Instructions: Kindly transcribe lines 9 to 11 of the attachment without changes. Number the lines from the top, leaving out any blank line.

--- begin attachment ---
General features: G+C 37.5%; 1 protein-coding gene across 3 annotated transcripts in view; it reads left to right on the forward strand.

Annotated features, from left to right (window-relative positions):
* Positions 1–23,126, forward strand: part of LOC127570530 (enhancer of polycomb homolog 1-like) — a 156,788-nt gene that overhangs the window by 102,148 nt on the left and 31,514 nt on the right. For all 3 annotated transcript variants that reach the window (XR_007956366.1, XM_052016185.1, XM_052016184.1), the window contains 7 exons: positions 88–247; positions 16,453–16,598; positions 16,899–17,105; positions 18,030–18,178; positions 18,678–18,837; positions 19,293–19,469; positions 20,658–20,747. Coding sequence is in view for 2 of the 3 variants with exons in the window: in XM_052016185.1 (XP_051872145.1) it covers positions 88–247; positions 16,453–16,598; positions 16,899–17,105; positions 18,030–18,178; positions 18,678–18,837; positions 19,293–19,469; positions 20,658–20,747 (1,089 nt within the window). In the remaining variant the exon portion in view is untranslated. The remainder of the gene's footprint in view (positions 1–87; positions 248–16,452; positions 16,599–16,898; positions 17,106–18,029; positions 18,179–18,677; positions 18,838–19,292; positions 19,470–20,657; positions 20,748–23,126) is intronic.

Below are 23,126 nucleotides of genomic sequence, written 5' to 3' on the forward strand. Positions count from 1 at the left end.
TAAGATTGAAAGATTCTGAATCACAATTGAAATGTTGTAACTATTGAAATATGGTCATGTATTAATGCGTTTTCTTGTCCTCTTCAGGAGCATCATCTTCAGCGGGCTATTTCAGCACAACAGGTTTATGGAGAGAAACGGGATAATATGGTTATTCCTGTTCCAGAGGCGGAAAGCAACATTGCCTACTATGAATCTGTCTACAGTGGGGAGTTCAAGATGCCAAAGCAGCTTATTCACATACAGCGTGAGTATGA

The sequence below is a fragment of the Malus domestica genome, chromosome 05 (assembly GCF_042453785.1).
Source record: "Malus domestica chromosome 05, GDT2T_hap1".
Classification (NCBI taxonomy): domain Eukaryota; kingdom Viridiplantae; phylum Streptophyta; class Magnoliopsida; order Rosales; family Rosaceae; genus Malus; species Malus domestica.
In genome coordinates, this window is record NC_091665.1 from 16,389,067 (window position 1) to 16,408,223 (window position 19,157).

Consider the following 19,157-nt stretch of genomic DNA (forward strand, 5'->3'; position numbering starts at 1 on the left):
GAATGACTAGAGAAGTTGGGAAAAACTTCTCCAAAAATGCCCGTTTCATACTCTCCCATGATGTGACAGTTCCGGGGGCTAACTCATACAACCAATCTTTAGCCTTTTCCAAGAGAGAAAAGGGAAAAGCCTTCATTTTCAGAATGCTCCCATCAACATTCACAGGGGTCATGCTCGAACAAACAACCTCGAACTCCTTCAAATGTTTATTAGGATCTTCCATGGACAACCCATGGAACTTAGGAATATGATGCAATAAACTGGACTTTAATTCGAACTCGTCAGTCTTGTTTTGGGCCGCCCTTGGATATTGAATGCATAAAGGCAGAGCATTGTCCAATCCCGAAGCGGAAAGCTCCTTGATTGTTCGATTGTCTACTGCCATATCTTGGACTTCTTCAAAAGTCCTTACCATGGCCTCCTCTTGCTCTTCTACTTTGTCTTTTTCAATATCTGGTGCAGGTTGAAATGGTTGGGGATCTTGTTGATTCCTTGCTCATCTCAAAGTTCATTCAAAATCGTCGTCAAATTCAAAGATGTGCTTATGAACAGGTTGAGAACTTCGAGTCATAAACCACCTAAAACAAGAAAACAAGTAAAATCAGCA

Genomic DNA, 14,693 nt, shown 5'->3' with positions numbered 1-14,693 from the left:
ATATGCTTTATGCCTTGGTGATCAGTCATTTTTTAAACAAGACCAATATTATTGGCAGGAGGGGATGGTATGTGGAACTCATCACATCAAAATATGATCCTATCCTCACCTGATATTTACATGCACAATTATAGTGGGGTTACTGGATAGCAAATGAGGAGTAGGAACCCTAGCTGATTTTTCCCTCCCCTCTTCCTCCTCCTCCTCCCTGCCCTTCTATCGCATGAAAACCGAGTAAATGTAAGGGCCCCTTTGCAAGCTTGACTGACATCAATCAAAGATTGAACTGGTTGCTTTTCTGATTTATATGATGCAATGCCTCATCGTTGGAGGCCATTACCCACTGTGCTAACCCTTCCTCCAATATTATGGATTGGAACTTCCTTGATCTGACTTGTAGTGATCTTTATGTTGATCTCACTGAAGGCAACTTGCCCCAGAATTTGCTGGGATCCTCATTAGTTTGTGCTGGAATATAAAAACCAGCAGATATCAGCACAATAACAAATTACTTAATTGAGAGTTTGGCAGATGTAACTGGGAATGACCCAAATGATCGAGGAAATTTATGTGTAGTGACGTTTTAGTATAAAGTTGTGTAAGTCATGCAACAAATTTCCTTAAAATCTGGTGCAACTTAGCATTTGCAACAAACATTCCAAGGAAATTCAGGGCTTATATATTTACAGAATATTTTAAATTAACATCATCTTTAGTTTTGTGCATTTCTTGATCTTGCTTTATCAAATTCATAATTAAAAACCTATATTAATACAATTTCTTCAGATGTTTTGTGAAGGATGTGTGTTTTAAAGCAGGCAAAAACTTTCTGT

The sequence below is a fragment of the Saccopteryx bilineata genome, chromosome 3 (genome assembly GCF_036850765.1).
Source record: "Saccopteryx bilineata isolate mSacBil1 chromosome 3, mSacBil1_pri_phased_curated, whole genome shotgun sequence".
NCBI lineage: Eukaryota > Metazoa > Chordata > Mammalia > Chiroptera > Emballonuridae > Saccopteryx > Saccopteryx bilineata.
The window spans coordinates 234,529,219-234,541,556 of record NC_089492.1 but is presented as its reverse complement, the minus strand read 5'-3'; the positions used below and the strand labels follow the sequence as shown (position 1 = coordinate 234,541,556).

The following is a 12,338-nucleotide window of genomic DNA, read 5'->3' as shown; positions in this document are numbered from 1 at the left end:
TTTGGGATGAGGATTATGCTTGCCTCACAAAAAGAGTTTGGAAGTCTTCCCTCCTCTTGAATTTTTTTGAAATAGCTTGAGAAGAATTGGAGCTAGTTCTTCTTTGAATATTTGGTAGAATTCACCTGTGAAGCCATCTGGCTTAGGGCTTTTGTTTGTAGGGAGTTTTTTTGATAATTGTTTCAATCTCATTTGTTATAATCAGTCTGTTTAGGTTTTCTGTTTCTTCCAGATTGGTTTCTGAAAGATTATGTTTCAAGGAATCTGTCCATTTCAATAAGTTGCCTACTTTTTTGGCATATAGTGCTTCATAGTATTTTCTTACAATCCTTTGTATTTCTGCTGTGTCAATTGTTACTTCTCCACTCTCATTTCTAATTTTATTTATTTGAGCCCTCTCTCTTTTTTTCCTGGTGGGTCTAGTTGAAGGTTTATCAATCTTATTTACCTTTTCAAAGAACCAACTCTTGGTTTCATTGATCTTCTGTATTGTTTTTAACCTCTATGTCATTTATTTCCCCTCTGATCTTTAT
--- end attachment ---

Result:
In genome coordinates, this window is record NC_091665.1 from 16,389,067 (window position 1) to 16,408,223 (window position 19,157).

Consider the following 19,157-nt stretch of genomic DNA (forward strand, 5'->3'; position numbering starts at 1 on the left):
GAATGACTAGAGAAGTTGGGAAAAACTTCTCCAAAAATGCCCGTTTCATACTCTCCCATGATGTGACAGTTCCGGGGGCTAACTCATACAACCAATCTTTAGCCTTTTCCAAGAGAGAAAAGGGAAAAGCCTTCATTTTCAGAATGCTCCCATCAACATTCACAGGGGTCATGCTCGAACAAACAACCTCGAACTCCTTCAAATGTTTATTAGGATCTTCCATGGACAACCCATGGAACTTAGGAATATGATGCAATAAACTGGACTTTAATTCGAACTCGTCAGTCTTGTTTTGGGCCGCCCTTGGATATTGAATGCATAAAGGCAGAGCATTGTCCAATCCCGAAGCGGAAAGCTCCTTGATTGTTCGATTGTCTACTGCCATATCTTGGACTTCTTCAAAAGTCCTTACCATGGCCTCCTCTTGCTCTTCTACTTTGTCTTTTTCAATATCTGGTGCAGGTTGAAATGGTTGGGGATCTTGTTGATTCCTTGCTCATCTCAAAGTTCATTCAAAATCGTCGTCAAATTCAAAGATGTGCTTATGAACAGGTTGAGAACTTCGAGTCATAAACCACCTAAAACAAGAAAACAAGTAAAATCAGCA